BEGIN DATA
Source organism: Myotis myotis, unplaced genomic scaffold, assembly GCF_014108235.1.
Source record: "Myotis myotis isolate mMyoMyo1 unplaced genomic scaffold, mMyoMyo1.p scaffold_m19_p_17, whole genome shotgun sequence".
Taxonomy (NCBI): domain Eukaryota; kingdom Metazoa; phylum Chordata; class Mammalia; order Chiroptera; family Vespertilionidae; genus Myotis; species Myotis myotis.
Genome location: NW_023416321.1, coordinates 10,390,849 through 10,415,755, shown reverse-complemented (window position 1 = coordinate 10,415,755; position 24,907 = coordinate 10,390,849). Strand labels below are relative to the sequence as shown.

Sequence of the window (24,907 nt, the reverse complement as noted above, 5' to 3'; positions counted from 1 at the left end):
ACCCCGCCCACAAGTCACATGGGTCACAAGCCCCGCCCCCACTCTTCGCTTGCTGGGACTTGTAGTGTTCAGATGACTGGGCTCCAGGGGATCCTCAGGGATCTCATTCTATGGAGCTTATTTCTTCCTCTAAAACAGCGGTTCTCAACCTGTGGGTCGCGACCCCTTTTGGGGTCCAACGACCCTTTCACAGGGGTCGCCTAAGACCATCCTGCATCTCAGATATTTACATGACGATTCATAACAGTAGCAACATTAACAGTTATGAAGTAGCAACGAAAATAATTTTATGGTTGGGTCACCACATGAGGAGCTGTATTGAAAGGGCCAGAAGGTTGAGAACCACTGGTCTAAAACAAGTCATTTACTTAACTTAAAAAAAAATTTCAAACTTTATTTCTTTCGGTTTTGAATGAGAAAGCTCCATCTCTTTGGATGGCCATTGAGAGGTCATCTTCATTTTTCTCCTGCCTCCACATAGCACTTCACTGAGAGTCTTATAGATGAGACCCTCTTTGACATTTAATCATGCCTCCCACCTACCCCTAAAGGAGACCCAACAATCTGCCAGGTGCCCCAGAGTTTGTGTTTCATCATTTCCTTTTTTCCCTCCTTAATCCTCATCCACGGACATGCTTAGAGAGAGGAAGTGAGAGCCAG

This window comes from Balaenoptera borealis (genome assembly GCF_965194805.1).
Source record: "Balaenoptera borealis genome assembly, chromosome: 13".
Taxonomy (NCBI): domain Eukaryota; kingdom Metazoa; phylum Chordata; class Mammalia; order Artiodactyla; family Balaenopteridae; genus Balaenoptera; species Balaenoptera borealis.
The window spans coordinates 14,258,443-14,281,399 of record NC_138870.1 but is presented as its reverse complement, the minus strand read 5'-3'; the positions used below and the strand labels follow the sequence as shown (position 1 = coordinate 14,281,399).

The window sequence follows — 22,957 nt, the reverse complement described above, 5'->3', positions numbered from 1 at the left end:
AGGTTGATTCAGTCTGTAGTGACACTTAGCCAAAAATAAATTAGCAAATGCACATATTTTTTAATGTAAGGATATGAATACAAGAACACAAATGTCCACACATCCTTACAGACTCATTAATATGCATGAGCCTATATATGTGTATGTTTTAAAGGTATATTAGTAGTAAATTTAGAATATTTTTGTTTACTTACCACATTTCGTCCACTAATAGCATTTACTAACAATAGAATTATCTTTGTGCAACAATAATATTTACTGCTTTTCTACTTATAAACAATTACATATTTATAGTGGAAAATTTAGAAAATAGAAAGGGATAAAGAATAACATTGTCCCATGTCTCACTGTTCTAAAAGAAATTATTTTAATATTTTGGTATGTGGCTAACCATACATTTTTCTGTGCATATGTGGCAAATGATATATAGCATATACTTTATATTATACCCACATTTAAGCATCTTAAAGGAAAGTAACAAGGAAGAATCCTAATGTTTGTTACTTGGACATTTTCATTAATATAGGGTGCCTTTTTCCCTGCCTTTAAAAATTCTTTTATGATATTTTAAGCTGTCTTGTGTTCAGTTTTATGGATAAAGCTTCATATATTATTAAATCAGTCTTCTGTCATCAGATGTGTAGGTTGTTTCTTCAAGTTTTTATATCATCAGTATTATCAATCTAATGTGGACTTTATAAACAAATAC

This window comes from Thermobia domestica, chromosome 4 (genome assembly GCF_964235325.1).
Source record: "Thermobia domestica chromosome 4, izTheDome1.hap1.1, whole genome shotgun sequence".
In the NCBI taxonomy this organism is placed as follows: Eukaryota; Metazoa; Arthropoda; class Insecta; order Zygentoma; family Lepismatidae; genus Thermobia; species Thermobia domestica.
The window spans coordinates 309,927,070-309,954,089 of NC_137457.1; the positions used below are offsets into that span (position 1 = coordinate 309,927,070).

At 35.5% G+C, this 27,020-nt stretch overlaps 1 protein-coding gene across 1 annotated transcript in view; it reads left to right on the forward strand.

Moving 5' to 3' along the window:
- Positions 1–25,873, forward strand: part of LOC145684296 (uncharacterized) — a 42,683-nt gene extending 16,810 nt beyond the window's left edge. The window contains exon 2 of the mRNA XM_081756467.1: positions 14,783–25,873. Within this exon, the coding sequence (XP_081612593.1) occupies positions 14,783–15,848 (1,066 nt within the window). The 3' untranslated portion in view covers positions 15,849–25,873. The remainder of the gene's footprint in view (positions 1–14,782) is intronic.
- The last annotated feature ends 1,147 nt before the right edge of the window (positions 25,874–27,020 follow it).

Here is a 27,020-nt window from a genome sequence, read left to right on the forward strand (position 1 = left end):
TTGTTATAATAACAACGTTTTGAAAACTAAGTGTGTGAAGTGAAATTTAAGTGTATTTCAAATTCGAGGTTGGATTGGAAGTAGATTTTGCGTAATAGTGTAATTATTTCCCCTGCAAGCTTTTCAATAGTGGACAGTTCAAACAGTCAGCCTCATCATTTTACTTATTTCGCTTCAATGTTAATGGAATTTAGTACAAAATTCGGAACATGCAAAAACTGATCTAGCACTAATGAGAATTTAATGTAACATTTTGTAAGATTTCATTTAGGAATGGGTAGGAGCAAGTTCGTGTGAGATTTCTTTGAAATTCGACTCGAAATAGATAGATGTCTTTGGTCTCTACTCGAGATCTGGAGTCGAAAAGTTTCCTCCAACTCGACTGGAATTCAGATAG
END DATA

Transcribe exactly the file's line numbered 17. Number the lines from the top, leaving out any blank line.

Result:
At 35.5% G+C, this 27,020-nt stretch overlaps 1 protein-coding gene across 1 annotated transcript in view; it reads left to right on the forward strand.